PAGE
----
# $f,g$ continuous functions, $f$ strictly increasing, non-vanishing: $\int_a^bg(x)(f(x))^n\,dx=0$ for all $n$ $\Rightarrow g\equiv 0$

While studying for an exam, I came across the following problem.

Suppose $[a,b]\subset\mathbb{R}$ and $f:[a,b]\rightarrow\mathbb{R}$ is a strictly increasing non-vanishing continuous function. Suppose $g:[a,b]\rightarrow\mathbb{R}$ is a continuous function which is orthogonal to all powers of $f$, i.e. is such that $\int_a^bg(x)(f(x))^n\,dx=0$ (Riemann integrals) for $n=1,2,3,\ldots$. Show that $g(x)=0$ for all $x\in[a,b]$.

Since I could not think of how to solve this problem, I considered something simpler.

I know that if $f(x)=x$, then we have $\int_a^bg(x)x^n\,dx=0$ for all $n$. Applying the Weierstrass Approximation Theorem to $g$, we obtain a sequence of polynomials $(p_n)$ such that $p_n\rightarrow g$ uniformly. Therefore, by linearity of the integral, we have $$\int_a^bg(x)p_n(x)\,dx=0$$ for all $n$. Thus $$\lim_{n\rightarrow\infty}\int_a^bg(x)p_n(x)\,dx=\int_a^b(g(x))^2\,dx=0.$$ Since $g$ is continuous, the result follows.

But, obviously, this is not an answer to the stated question...

Any help would be greatly appreciated. Thanks in advance.

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Are you familiar with the generalized Stone-Weierstrass theorem? Using it you can give a proof similar to the one for the special case. – Jair Taylor Sep 3 '12 at 6:31
Assuming $f$ is continuously differentiable, you may reduce to your special case by performing a change of variable $u = f(t)$ in the integral. But to get to the general result, the Stone-Weierstrass theorem is indeed probably the most natural solution. – Joel Cohen Sep 3 '12 at 7:46

The full Stone-Weierstrass Theorem is as follows:

Let $X$ be a compact Hausdorff space. If $\mathcal{A}$ is set of continuous real-valued functions on $X$, and if $\mathcal{A}$ satisfies the following conditions, then $\mathcal{A}$ is dense in $C(X,\mathbb{R})$, the set of all continuous real-valued functions on $X$ with the uniform metric; that is, every continuous $f: X \rightarrow \mathbb{R}$ is a uniform limit of functions in $\mathcal{A}$:

(i) $\mathcal{A}$ is an algebra; that is, $A$ is closed under addition, multiplication and scalar multiplication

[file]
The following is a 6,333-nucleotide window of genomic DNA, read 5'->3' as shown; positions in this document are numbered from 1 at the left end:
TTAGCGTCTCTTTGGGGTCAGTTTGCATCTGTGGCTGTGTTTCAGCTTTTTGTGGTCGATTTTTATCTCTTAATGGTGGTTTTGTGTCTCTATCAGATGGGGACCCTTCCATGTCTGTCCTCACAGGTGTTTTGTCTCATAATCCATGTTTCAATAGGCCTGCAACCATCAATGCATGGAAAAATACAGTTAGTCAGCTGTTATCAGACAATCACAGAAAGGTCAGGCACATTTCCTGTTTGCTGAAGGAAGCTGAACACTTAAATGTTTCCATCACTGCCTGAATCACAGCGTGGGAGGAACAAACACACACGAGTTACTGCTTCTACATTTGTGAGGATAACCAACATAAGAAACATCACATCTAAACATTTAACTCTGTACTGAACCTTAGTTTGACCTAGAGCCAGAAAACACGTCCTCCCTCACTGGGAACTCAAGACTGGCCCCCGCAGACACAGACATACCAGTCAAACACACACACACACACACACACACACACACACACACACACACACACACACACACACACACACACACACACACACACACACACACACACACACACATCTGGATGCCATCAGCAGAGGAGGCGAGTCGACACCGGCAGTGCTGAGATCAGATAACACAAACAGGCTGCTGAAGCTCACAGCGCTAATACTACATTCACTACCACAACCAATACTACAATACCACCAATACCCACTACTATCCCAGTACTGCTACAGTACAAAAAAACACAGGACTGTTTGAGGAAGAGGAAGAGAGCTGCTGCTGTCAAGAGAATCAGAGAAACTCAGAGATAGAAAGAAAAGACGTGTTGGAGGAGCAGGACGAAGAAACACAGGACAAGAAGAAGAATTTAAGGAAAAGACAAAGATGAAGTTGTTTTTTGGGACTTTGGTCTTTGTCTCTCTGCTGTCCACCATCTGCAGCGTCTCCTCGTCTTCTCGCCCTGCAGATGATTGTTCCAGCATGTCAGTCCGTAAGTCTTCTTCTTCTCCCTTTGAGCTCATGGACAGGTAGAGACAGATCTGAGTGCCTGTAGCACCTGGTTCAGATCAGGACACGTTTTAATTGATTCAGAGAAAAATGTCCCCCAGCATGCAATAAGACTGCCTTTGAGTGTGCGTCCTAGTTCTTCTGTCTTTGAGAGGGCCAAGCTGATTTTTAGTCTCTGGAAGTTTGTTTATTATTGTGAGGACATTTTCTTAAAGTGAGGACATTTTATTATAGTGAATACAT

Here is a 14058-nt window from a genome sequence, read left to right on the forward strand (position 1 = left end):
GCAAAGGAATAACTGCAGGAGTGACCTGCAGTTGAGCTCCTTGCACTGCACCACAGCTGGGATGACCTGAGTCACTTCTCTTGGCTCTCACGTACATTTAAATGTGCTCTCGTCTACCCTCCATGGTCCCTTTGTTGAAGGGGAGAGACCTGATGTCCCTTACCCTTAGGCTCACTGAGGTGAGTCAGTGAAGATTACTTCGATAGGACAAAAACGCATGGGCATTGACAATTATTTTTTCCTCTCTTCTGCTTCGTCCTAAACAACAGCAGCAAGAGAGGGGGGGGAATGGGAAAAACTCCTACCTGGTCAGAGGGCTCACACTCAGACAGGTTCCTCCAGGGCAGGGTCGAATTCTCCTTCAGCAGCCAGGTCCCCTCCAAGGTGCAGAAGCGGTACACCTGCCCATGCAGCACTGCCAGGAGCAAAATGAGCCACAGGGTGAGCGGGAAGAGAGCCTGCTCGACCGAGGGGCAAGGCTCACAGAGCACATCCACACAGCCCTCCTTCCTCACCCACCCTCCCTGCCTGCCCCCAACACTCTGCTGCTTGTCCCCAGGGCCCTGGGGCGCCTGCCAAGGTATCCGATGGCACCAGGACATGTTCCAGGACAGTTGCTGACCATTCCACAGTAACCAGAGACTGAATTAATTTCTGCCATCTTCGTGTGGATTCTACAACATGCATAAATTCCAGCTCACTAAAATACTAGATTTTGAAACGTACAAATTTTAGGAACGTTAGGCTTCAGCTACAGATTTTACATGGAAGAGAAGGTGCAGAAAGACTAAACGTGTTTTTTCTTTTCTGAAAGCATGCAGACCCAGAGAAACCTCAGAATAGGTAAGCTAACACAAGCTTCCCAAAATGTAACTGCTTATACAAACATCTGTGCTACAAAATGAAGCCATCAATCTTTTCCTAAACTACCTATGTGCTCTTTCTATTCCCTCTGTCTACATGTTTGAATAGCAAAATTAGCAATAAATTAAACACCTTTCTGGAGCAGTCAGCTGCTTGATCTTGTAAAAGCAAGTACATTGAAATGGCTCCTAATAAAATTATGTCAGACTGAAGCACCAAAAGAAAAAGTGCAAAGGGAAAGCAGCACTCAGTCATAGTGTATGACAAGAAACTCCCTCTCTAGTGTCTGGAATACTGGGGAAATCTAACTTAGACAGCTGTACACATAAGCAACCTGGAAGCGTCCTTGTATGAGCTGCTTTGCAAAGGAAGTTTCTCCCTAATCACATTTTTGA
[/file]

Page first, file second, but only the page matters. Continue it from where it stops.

(ii) $\mathcal{A}$ contains a non-zero constant function (hence all constants, by (i))

(iii) $\mathcal{A}$ separates points: for any distinct $x,y \in X$, there is $f \in \mathcal{A}$ so that $f(x) \neq f(y)$.

This is a rather shockingly powerful generalization of the Weierstrass Approximation theorem: any closed interval $[a,b]$ is compact and Hausdorff, and the set of polynomials on $[a,b]$ satisfies the conditions (i)-(iii), hence any continuous function $f: [a,b] \rightarrow \mathbb{R}$ can be approximated by polynomials.

To make use of this theorem, we don't have to "find" such a set in the wild - instead, we build it ourselves, forcing it to obey condition (i) and then hoping that (ii) and (iii) hold as well.

Thus for this problem we define $\mathcal{A}$ to be the set of all polynomials in $f(x)$; that is, all functions of the form $a_0 + a_1f(x) + a_2f(x)^2 + \ldots + a_nf(x)^n$, with coefficients in $\mathbb{R}$. This is the smallest set containing $f(x)$ that satisfies (i) and (ii). Now show that $\mathcal{A}$ (iii). Then given any continuous function $f(x)$, you can approximate it by a sequence of functions in $\mathcal{A}$ and your proof goes through exactly as you wrote it for the special case.

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After writing this, I realized that we are not assuming the integral is zero for $n=0$. I'm not sure how to fix this at the moment. – Jair Taylor Sep 3 '12 at 20:35
If you replace $g$ with $fg$, then you can take $n = 0$ (you get $fg = 0$, so $g(x) = 0$ almost everywhere, but $g$ is continuous). – Joel Cohen Sep 3 '12 at 20:44
Wow, great answer. I really did not understand the Stone-Weierstrass theorem until now - now that I see how powerful it is. Thank you! – John Adamski Sep 3 '12 at 22:52